I thought about writing an essay in response to this question posed by the VFW in their “Patriot’s Pen” contest. I thought about sending in my Daughters of the American Revolution essay from when I was in 6th grade. What does one write in praise of war in 6th grade? I’m sure my only goal was to please the teacher. What lunacy. No cat; No cradle.
From our local news promotion of this contest we discover, if I’m reading this right, that the VFW paid for entries.
The annual competition asks students to compose an essay on a number of patriotic topics with the possibility ofÂ advancing to the regional, state and national levels for prizes such as a trip to Washington D.C. and up to $10,000 in scholarships. Five thousand middle school students from across the country answered 2011’s question, “Is there pride in serving the armed forces?” and received $50 for their participation at the local level. The VFW invites area students grades 6-12 to participate in future contests, Voice of Democracy and Patriotic Art for a chance to win similar prizes.
I have no clue what my own 12-year-old might compose in answer to this question. What convictions do I “hand down” to him? I think most of what I write here is composed in opposition to this kind of contest in this kind of culture.
Two of my favorite writers have expressed a kind of outrage at the ennobling of war through patriotic pomp and discourse: Kurt Vonnegut and J. D. Salinger, both soldiers in World War II. Both of these written prior to the insanity of war in Cambodia and Vietnam and the rank cynicism and of our ongoing murderous ravages in multiple foreign lands for which one cannot even pretend to wax heroic.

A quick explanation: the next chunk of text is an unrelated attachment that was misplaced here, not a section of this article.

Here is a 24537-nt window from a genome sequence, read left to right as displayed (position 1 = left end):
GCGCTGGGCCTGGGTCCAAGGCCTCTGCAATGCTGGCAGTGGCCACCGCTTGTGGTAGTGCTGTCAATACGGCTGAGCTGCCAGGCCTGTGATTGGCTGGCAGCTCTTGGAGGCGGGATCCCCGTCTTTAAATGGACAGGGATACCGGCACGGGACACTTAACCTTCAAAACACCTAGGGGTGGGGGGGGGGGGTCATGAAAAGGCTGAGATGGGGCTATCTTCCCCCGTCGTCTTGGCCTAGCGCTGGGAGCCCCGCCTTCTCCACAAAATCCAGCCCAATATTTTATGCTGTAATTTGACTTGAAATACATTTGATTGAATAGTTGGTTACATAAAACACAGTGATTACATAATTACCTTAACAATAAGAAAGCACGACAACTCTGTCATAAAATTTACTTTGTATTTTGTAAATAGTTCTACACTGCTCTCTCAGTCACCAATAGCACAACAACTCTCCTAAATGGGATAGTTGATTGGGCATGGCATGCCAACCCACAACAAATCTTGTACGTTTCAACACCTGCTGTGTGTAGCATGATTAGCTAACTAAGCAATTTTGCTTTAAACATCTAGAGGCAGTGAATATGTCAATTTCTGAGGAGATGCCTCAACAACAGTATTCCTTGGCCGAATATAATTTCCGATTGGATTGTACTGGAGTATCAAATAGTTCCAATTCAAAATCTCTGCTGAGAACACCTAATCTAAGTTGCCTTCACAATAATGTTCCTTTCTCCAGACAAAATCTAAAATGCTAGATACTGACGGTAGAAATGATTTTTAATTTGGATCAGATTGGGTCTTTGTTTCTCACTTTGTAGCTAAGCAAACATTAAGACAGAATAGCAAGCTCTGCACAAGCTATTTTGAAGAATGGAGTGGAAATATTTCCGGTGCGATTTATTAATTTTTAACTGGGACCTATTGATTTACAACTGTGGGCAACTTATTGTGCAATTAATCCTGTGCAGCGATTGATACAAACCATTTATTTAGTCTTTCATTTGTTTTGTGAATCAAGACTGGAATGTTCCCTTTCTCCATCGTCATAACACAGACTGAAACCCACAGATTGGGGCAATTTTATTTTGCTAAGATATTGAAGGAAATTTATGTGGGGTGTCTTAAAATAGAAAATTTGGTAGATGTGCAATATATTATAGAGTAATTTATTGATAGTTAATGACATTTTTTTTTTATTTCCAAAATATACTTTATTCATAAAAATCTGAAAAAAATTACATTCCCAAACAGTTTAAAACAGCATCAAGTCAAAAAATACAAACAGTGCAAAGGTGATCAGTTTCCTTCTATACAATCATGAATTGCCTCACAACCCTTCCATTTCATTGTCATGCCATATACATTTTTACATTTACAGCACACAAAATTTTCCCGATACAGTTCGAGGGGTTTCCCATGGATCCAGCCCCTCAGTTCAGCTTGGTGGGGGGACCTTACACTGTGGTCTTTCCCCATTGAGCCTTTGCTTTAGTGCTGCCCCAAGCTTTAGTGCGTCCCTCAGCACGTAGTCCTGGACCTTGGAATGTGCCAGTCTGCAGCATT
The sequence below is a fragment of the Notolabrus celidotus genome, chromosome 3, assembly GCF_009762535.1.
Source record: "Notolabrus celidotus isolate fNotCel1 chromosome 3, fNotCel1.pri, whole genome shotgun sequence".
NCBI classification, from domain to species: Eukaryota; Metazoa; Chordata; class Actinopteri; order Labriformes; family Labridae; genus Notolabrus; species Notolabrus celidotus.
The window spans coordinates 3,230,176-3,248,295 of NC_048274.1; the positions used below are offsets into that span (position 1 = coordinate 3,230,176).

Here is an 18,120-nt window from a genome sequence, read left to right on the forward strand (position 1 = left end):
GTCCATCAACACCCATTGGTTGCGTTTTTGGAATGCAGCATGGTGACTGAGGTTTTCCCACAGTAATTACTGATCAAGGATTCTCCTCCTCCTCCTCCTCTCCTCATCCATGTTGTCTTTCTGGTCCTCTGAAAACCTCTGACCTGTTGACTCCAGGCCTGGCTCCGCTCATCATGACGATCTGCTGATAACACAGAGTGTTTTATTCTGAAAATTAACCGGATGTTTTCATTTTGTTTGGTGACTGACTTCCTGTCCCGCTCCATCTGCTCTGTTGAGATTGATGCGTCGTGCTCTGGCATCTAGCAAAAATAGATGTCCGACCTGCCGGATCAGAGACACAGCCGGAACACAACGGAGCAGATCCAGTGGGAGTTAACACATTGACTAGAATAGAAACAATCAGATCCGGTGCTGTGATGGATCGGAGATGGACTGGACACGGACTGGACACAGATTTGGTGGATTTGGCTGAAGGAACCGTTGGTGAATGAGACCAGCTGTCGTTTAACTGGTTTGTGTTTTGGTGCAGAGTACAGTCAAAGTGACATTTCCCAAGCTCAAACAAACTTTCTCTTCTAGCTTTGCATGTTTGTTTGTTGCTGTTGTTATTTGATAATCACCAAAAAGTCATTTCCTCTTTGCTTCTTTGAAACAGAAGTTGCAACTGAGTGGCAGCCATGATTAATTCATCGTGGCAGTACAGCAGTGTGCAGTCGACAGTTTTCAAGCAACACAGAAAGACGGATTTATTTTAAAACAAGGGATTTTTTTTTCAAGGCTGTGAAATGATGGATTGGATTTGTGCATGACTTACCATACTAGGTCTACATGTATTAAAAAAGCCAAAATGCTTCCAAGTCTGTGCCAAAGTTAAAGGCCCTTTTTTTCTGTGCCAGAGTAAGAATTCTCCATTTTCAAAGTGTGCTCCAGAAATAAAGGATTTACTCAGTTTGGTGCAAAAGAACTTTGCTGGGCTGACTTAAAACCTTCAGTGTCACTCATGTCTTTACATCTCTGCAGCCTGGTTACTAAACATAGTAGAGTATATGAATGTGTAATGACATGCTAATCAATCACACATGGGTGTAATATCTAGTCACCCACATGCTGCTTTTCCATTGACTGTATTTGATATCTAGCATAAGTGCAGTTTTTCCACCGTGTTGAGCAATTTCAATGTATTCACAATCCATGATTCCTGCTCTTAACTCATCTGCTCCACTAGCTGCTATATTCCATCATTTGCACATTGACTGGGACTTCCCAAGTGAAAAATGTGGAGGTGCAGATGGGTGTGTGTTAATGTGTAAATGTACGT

Both stand in stark contrast to the nationalist rhetoric found in Shakespeare’s Henry V’s “Saint Crispin’s Day Speech”; in stark contrast to the idea of passing down from father to son the lesson of the ties of “brotherhood” on the killing fields, that “This story shall the good man teach his son…”
And Crispin Crispian shall ne’er go by,
From this day to the ending of the world,
But we in it shall be remember’d;
We few, we happy few, we band of brothers;
For he to-day that sheds his blood with me
Shall be my brother; be he ne’er so vile,
This day shall gentle his condition:
And gentlemen in England now a-bed
Shall think themselves accursed they were not here,
And hold their manhoods cheap whiles any speaks
That fought with us upon Saint Crispin’s day.
That is a speech we would do well to mock and deride when we speak of it to our children. Better, outraged silence.
“…he’d had the impression I’d said…that the Gettysburg Address was ‘bad for children.’ Not true. I told him I’d said I thought it was a bad speech for children to have to memorize in school. He also had the impression I’d said it was a dishonest speech. I told him I’d said that 51,112 men were casualties of Gettysburg, and that if someone had to speak at the anniversary of the event, he should simply have come forward and shaken his fist at his audience and then walked off–that is, if the speaker was an absolutely honest man.” (Raise High the Roofbeam, Carpenters, 73-4)
But if you must speak…
“We are gathered here, friends,” he said, “to honor lo Hoon-yera Mora-toorz tut Zamoo-cratz-ya [the Hundred Martyrs to Democracy], children dead, all dead, all murdered in war. It is customary on days like this to call such lost children men. I am unable to call them men for this simple reason: that in the same war in which lo Hoon-yera Mora-toorz tut Zamoo-cratz-ya died, my own son died.
“My soul insists that I mourn not a man but a child.
“I do not say that children at war do not die like men, if they have to die. To their everlasting honor and our everlasting shame, they do die like men, thus making possible the manly jubilation of patriotic holidays.
“But they are murdered children all the same.
“And I propose to you that if we are to pay our sincere respects to the hundred lost children of San Lorenzo, that we might best spend the day despising what killed them; which is to say, the stupidity and viciousness of all mankind.
“Perhaps, when we remember wars, we should take off our clothes and paint ourselves blue and go on all fours all day long and grunt like pigs. That would surely be more appropriate than noble oratory and shows of flags and well-oiled guns….” (Cat’s Cradle, 206)